Lonneke van der Palen – “My work is an ode to everyday life”
UNFAIR2022 will take place in the Westergas, Amsterdam. Forty upcoming and renowned artists present their work 15-17 July. As a proud sponsor of UNFAIR2022 we ask several artists of UNFAIR2022 about their work and what drives them. This time we spoke to Lonneke van der Palen.
Lonneke van der Palen is a freelance photographer from Amsterdam, but nowadays her work can be admired all over the world. She exhibited her photos at the first edition of Unfair in 2013, and has been in the photography business for over ten years now. Her images are an ode to everyday life. The subjects are things we take for granted, that are common and often go unnoticed. “Photography is an extremely beautiful form of art, because it allows you to immortalize everything in a world in which many things are perishable.”
How do you prefer to describe your work?
“My work can be seen as a visual investigation with one overarching theme: the aesthetic pleasures of everyday life. An ode to everyday life. Everything we can observe around us is shaped by both nature and man. But we often don’t take the time to realise that. They way all these things take shape and meaning in our lives, and the actions that are involved, is something that has always interested me. It’s subjects that we usually take for granted that I, through photography, elevate to a higher status. I’m not a great storyteller, nor do I tackle heavy topics. My work is all about wonder, without making things bigger than they are.”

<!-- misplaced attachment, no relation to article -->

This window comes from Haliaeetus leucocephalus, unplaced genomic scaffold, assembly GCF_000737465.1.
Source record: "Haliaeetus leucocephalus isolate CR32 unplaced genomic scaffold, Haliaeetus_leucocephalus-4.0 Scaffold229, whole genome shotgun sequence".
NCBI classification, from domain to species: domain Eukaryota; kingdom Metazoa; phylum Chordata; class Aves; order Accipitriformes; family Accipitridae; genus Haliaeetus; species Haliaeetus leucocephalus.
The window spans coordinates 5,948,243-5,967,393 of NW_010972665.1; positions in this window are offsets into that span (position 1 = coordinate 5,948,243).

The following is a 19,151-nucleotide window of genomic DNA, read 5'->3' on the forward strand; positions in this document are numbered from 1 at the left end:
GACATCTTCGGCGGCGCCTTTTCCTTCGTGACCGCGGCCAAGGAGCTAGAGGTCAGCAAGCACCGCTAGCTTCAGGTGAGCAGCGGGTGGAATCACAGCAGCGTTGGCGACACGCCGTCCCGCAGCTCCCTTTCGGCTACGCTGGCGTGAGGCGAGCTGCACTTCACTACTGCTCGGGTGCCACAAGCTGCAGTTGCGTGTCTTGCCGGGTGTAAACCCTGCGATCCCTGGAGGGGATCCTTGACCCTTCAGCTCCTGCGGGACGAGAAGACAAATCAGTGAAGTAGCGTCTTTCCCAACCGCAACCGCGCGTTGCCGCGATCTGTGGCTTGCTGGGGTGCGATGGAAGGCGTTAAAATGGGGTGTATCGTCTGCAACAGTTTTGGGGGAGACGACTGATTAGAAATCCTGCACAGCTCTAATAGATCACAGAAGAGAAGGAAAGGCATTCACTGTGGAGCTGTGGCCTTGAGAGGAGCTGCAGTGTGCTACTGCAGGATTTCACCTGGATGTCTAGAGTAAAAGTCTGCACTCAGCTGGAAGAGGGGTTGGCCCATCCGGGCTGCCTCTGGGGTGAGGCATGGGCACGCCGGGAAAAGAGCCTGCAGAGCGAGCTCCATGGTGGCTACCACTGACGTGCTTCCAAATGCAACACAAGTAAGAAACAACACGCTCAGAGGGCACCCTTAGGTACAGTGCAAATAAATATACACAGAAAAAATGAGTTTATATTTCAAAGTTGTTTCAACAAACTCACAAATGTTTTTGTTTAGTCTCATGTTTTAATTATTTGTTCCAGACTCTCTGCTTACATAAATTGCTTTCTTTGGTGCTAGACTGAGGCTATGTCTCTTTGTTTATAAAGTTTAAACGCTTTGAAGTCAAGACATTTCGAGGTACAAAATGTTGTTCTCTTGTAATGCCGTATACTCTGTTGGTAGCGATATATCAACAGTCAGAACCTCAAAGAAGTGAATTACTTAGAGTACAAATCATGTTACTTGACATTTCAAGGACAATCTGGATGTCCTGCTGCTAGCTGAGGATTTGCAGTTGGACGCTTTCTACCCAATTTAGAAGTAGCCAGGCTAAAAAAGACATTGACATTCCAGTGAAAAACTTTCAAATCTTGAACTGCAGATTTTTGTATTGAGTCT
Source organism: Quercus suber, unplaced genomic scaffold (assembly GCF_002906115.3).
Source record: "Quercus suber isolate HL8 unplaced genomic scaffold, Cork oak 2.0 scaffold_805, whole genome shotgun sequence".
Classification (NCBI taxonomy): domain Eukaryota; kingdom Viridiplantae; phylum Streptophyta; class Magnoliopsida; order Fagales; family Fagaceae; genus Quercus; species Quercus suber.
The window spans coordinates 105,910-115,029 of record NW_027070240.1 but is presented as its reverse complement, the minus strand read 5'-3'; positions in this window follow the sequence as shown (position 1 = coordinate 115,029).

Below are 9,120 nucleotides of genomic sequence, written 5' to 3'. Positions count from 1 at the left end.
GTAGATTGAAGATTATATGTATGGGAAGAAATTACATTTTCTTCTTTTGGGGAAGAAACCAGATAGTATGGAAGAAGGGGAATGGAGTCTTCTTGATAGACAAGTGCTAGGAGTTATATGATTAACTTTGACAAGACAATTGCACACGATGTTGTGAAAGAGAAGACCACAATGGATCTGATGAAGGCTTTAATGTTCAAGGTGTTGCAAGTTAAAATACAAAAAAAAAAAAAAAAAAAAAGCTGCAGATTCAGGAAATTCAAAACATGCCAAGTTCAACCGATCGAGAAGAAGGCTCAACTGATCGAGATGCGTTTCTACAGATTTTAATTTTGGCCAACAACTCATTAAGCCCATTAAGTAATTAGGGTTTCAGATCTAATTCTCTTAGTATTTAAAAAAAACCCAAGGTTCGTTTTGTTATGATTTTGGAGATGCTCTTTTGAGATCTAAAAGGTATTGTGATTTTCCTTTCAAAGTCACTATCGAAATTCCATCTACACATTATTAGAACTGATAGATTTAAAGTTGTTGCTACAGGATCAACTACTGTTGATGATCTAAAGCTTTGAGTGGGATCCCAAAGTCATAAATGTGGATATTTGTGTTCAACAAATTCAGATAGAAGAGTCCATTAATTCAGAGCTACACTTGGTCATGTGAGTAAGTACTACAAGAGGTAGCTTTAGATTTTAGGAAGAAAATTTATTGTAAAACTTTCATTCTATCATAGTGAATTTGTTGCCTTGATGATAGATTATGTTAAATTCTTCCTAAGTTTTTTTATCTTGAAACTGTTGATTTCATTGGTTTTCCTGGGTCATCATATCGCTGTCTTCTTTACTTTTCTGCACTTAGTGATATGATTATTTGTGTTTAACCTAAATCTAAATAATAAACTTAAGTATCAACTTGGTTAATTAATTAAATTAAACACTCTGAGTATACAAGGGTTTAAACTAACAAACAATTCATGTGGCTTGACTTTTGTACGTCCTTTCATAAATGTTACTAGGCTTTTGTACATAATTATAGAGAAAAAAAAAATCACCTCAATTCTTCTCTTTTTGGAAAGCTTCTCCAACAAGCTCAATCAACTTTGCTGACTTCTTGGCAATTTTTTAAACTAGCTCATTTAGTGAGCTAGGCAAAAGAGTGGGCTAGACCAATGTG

Your photographs are absolutely gorgeous. How does the art of capturing a beautiful image work?
“I think my strength as a maker of images lies in my insatiable curiosity and the ability to look upon everything with equal interest, which I than capture in photos. Whether with a professional camera of a phone. It has always been my goal to enable the viewer to look at the world with that same admiration and love. To be struck by something and immediately see its beauty, despite and through all the noise.”
Do you have a certain method or a process for taking photos?
“Instead of simply ‘registering’ things, I literally shine a different light on everyday impressions. I magnify subjects and reduce the image to its polished essence. I remove or add things. I give subjects a new context or leave the context out entirely, which ultimately results in a composition in which everything is right. For me, the few square meters around the subject I’m photographing are my temporary studio. Ultimately they’re images that are rooted in reality, but that are never documentary. They’re abstractions of reality. By isolating subjects and disconnecting them from reality, I try to show them in the way they deserve to be shown. And for commissioned work that process is more or less the same. By using materials and props, I build sets to shape the world to my will.”
Are you an entrepreneur?